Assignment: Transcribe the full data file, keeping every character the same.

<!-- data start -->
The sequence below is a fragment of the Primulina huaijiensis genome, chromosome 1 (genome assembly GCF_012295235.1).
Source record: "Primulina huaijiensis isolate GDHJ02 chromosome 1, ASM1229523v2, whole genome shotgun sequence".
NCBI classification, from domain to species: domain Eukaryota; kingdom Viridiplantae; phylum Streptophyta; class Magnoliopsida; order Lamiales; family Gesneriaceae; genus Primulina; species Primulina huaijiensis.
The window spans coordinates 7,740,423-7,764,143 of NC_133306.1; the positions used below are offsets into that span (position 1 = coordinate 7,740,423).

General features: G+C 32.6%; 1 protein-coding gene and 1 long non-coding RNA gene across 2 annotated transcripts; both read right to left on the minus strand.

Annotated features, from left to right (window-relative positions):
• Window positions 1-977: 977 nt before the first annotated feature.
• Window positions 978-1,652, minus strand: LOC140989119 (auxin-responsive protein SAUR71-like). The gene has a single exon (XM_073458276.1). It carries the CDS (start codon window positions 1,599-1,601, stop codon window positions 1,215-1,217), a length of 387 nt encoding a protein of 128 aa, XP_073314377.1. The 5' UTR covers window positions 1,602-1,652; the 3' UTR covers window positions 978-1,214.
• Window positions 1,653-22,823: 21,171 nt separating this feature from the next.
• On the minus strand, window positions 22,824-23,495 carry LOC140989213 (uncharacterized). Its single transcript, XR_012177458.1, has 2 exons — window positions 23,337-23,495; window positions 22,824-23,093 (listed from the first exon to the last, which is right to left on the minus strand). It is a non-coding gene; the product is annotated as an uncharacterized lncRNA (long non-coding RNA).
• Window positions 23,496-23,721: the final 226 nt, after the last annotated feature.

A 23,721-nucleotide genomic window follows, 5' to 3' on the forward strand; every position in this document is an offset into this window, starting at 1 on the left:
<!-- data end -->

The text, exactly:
The sequence below is a fragment of the Primulina huaijiensis genome, chromosome 1 (genome assembly GCF_012295235.1).
Source record: "Primulina huaijiensis isolate GDHJ02 chromosome 1, ASM1229523v2, whole genome shotgun sequence".
NCBI classification, from domain to species: domain Eukaryota; kingdom Viridiplantae; phylum Streptophyta; class Magnoliopsida; order Lamiales; family Gesneriaceae; genus Primulina; species Primulina huaijiensis.
The window spans coordinates 7,740,423-7,764,143 of NC_133306.1; the positions used below are offsets into that span (position 1 = coordinate 7,740,423).

General features: G+C 32.6%; 1 protein-coding gene and 1 long non-coding RNA gene across 2 annotated transcripts; both read right to left on the minus strand.

Annotated features, from left to right (window-relative positions):
• Window positions 1-977: 977 nt before the first annotated feature.
• Window positions 978-1,652, minus strand: LOC140989119 (auxin-responsive protein SAUR71-like). The gene has a single exon (XM_073458276.1). It carries the CDS (start codon window positions 1,599-1,601, stop codon window positions 1,215-1,217), a length of 387 nt encoding a protein of 128 aa, XP_073314377.1. The 5' UTR covers window positions 1,602-1,652; the 3' UTR covers window positions 978-1,214.
• Window positions 1,653-22,823: 21,171 nt separating this feature from the next.
• On the minus strand, window positions 22,824-23,495 carry LOC140989213 (uncharacterized). Its single transcript, XR_012177458.1, has 2 exons — window positions 23,337-23,495; window positions 22,824-23,093 (listed from the first exon to the last, which is right to left on the minus strand). It is a non-coding gene; the product is annotated as an uncharacterized lncRNA (long non-coding RNA).
• Window positions 23,496-23,721: the final 226 nt, after the last annotated feature.

A 23,721-nucleotide genomic window follows, 5' to 3' on the forward strand; every position in this document is an offset into this window, starting at 1 on the left: